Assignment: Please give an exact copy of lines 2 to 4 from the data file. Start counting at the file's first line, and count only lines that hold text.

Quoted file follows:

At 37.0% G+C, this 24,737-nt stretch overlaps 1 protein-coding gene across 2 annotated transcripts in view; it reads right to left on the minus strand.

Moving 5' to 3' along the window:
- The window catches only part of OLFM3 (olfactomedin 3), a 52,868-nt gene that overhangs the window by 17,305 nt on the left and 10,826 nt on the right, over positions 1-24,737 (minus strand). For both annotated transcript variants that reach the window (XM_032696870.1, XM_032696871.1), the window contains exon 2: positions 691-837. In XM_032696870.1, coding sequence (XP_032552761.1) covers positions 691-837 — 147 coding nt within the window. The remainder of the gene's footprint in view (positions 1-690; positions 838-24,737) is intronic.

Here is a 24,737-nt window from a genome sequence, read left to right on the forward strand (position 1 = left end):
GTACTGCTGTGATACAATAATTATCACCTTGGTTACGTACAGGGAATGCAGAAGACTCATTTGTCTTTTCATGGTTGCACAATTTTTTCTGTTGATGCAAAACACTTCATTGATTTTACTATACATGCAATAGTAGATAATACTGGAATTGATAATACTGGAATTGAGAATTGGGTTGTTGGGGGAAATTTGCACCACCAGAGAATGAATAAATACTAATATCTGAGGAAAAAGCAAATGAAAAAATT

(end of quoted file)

Moving 5' to 3' along the window:
- The window catches only part of OLFM3 (olfactomedin 3), a 52,868-nt gene that overhangs the window by 17,305 nt on the left and 10,826 nt on the right, over positions 1-24,737 (minus strand). For both annotated transcript variants that reach the window (XM_032696870.1, XM_032696871.1), the window contains exon 2: positions 691-837. In XM_032696870.1, coding sequence (XP_032552761.1) covers positions 691-837 — 147 coding nt within the window. The remainder of the gene's footprint in view (positions 1-690; positions 838-24,737) is intronic.

Here is a 24,737-nt window from a genome sequence, read left to right on the forward strand (position 1 = left end):